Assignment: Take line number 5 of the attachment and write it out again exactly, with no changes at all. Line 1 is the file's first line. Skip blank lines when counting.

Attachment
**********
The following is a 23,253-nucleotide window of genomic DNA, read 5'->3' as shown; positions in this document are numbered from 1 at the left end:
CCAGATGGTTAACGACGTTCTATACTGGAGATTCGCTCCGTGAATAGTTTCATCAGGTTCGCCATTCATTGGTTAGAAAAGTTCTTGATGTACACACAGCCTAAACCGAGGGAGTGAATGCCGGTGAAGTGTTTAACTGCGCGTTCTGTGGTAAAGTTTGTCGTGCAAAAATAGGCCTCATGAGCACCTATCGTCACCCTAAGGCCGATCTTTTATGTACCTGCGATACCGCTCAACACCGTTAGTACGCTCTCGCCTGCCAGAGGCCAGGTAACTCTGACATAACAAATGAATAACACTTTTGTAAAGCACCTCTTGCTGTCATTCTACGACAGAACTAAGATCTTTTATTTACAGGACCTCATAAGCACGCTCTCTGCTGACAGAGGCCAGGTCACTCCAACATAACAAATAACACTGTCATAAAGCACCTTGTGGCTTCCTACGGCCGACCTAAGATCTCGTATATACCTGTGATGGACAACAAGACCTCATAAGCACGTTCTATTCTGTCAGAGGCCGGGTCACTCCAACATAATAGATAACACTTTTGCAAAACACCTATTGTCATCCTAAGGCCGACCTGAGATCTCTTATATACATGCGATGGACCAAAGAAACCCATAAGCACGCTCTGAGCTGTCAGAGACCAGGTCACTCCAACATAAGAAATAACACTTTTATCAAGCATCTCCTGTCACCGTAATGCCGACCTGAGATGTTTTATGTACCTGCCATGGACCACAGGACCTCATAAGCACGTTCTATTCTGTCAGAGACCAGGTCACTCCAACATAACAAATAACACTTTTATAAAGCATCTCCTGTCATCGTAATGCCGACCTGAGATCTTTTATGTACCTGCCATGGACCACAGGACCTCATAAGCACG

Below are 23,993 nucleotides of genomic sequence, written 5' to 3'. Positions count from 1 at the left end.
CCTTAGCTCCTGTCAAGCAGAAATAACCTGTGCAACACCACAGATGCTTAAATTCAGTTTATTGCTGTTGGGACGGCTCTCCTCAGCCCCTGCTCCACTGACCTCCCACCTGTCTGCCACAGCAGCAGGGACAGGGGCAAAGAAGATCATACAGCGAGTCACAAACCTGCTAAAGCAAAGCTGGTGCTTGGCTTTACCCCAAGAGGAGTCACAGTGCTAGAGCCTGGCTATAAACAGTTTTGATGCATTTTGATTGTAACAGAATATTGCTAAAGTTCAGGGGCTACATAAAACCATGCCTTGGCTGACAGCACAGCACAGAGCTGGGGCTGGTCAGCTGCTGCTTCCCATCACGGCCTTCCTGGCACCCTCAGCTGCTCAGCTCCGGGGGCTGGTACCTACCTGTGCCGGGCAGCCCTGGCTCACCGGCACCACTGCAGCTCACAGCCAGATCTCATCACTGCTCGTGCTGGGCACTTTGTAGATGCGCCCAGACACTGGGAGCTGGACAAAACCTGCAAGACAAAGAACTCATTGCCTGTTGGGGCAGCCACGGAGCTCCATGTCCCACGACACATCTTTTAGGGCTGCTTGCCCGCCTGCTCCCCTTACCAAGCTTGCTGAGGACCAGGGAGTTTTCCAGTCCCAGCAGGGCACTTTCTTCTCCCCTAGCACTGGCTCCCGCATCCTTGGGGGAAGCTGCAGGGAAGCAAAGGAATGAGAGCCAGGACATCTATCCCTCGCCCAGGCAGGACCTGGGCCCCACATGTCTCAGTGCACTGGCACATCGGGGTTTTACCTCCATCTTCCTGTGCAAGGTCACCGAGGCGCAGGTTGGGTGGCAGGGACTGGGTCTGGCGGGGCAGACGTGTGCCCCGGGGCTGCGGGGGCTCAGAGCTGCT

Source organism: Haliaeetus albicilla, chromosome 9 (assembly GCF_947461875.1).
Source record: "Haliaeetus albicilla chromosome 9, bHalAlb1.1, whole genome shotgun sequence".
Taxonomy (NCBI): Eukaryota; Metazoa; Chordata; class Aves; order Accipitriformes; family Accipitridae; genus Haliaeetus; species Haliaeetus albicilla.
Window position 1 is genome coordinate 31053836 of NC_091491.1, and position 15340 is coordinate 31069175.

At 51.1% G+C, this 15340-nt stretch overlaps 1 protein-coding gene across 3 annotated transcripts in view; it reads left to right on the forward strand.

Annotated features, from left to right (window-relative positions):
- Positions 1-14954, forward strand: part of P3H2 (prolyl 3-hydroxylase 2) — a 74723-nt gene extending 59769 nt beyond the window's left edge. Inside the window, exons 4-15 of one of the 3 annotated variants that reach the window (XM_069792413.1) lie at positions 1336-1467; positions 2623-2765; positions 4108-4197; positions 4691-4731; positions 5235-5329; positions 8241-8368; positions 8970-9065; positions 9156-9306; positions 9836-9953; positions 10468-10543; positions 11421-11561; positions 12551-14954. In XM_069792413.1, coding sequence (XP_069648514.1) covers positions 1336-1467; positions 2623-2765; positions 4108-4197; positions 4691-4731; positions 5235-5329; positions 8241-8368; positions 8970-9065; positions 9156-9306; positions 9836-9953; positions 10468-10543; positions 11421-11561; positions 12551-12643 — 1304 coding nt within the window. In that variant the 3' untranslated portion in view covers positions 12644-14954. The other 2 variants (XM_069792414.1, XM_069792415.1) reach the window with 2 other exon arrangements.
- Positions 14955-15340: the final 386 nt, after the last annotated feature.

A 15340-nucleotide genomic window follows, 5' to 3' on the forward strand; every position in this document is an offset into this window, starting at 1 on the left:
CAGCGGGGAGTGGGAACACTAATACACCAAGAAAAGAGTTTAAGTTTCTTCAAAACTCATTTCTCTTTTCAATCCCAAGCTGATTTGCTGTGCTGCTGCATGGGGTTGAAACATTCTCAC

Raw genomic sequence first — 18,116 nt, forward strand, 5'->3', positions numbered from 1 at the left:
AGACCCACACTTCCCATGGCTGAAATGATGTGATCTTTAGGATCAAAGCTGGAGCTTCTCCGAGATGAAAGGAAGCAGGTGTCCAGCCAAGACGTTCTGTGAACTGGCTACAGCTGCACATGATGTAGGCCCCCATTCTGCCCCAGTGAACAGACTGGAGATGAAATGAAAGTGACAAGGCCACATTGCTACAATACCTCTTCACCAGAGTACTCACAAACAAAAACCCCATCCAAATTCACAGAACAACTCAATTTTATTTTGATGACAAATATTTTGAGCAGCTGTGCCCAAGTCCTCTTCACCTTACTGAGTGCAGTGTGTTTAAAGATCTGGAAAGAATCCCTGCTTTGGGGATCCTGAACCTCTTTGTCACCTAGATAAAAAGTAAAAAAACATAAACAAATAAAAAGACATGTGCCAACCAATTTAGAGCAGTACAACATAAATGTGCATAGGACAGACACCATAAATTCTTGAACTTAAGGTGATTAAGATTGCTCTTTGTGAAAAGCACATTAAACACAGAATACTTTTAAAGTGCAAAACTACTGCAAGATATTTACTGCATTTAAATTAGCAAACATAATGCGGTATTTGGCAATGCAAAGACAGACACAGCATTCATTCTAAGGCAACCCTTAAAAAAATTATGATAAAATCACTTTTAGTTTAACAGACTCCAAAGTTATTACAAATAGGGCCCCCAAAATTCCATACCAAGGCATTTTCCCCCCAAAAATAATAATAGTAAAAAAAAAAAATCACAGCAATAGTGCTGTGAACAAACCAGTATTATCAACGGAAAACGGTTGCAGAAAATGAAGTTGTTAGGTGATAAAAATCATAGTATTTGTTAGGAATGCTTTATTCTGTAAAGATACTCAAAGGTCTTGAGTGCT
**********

Source organism: Haliaeetus albicilla, chromosome 9 (assembly GCF_947461875.1).